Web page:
Hence the conclusion: In the view of frustrated patients, family members, and loved ones, there’s just too much money to be made in this disease for a cure to ever be found. Powerful corporate interests will see to that. Even worse: Conspiracy theorists believe that the companies that profit from diabetes are actively thwarting a cure. Or as one person told me, “Eli Lilly has the cure in its vault, but it won’t let it out.”
***
I was recently listening to NPR and heard the writer Elisabeth Rosenthal discuss her new book, “American Sickness: How Healthcare Became Big Business and How You Can Take It Back.” The title captures her central theme, that health care in America has been compromised by corporations that have their put their financial i Continue reading

Could you develop diabetes? This test examines FOUR lifestyle factors to assess your risk and what to do to manage the condition

Could you develop diabetes? This test examines FOUR lifestyle factors to assess your risk and what to do to manage the condition

Diabetes is a global epidemic expected to be the seventh leading cause of death by 2030.
The condition is a major cause of blindness, kidney failure, heart attacks, stroke and lower limb amputation – and places a huge strain on our health services.
Yet type 2 form of the disease – which accounts for 90 per cent of cases – is largely preventable. Nine cases in 10 could be avoided, according to experts at Harvard School of Public Health.
Now Healthline has devised a test for you to assess your risk of developing diabetes and advises what you can do to reduce it.
Lifestyle factors
The quiz asks you about your diet, exercise, sleep and smoking habits.
The authors point out that this assessment is not a diagnostic tool, and merely aims to help you understand the risk factors for type 2 diabetes and give recommendations for lifestyle changes.
Get more exercise
Almost 90 per cent of people living with type 2 diabetes are overweight or are obese, according to Public Health England.
People who are overweight or have obesity have added pressure on their body's ability to use insulin to properly control blood sugar and are therefore more likely to develop diabetes.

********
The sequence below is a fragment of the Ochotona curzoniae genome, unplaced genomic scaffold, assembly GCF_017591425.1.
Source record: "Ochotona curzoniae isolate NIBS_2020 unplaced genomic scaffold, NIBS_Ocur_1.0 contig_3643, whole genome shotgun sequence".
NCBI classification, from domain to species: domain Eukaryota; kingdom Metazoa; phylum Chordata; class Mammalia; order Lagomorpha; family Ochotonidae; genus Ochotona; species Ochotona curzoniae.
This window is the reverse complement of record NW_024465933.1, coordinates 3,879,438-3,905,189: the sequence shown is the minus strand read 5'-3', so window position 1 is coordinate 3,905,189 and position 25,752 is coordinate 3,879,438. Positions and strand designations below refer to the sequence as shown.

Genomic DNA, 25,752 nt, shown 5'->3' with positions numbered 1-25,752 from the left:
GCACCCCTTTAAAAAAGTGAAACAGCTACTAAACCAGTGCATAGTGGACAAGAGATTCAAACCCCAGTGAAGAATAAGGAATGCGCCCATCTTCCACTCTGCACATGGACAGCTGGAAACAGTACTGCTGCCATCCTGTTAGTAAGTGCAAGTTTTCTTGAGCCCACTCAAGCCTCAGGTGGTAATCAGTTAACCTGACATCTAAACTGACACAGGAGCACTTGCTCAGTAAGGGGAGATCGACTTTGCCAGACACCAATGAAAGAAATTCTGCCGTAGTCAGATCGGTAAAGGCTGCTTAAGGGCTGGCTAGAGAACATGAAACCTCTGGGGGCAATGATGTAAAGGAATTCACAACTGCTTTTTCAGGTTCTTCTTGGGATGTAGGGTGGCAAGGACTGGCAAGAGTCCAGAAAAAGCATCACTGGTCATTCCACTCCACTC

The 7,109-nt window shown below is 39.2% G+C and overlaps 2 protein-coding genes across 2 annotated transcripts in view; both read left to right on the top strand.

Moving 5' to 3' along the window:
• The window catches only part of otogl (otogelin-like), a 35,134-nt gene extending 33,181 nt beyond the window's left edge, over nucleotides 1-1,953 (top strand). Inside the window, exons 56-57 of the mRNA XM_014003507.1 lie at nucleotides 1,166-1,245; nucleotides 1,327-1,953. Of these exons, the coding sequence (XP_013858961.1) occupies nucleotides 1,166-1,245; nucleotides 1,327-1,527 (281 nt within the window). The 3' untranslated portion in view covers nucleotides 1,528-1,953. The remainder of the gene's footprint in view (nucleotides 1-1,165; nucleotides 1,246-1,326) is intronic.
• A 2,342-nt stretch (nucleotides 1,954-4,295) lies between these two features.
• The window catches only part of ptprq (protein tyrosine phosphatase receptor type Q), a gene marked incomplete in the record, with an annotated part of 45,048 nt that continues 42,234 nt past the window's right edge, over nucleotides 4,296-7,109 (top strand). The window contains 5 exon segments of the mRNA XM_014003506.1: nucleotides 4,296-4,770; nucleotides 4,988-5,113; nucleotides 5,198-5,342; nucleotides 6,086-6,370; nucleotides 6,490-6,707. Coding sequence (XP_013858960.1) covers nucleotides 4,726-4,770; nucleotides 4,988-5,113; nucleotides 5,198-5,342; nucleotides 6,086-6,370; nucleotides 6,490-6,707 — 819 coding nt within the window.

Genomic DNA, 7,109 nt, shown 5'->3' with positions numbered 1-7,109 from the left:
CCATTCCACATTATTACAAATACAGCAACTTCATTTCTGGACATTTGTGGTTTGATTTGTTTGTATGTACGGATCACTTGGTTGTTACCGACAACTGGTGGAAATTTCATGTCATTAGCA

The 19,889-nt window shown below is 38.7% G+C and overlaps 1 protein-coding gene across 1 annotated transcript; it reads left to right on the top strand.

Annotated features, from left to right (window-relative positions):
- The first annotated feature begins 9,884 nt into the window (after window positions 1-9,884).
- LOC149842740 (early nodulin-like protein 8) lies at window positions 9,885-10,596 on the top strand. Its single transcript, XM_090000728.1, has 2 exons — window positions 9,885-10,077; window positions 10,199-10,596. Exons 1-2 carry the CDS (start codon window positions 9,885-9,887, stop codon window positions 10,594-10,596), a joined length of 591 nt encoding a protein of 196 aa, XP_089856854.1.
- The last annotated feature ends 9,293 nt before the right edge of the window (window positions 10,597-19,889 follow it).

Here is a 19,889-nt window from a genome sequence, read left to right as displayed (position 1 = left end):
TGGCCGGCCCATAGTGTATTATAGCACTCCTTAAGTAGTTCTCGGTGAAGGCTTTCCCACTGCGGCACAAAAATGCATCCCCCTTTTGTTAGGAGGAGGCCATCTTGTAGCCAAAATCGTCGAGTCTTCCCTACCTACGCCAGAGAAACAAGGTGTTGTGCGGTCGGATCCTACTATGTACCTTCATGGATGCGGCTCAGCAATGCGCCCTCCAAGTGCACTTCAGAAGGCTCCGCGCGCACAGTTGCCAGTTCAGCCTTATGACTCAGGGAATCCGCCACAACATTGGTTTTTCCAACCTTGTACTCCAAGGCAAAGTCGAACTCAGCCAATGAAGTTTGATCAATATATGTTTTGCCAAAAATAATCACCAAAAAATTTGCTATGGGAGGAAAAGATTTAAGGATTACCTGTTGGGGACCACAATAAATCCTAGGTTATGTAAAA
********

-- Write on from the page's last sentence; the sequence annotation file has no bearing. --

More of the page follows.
Studies show that people at high risk for developing the disease can prevent or delay its onset by losing 5 to 7 percent of their body weight.
Exercise reduces the body's need for insulin by keeping weight down.
Cut down on sugary drinks
Drinking more than two sugary or artificially sweetened soft drinks a day greatly increases the risk of diabetes, research has found.
A Swedish study found that consuming more than tw Continue reading

Nearly one in two Chinese have diabetes or are likely to get it, making country’s epidemic the world’s biggest

Nearly one in two Chinese have diabetes or are likely to get it, making country’s epidemic the world’s biggest

China is facing the largest diabetes epidemic in the world, with around 11 per cent of its population suffering from the metabolic illness and nearly 36 per cent pre-diabetic, according to a US study.
The survey, which included 170,287 participants and was conducted in 2013, was analysed with the assistance of Linhong Wang from the Chinese Centre for Disease Control and Prevention and was published in the Journal of the American Medical Association (JAMA).
Researchers measured levels of fasting plasma glucose of each participant. Those with levels of 126 milligrams per decilitre or higher were defined as diabetic, while those with levels between 105 and 126 mg/dl were defined as pre-diabetic. People who are pre-diabetic have higher than normal blood sugar levels and without lifestyle changes are at high risk of suffering diabetes.
Hyperglycemia is a result of two anomalies – a malfunction of the pancreas which creates insulin, or the resistance of the body to this hormone. Among the diabetic population in China, 36.5 per cent were aware of their diagnosis and 32.2 per cent were receiving treatment. Among those being treated, 49.2 per cent had adequate glycemic control.
Tibetan and Muslim Chinese had significantly lower prevalence of diabetes compared to the majority Han population (14.7 per cent for Han Chinese, 4.3 per cent for Tibetan Chinese, and 10.6 per cent for Muslim Chinese).
The adult diabetic rate in China of 10.9 per cent is close to that of the United States – 9.3 per cent according to 2014 figures recorded by the Centres for Disease Control and Prevention. Continue reading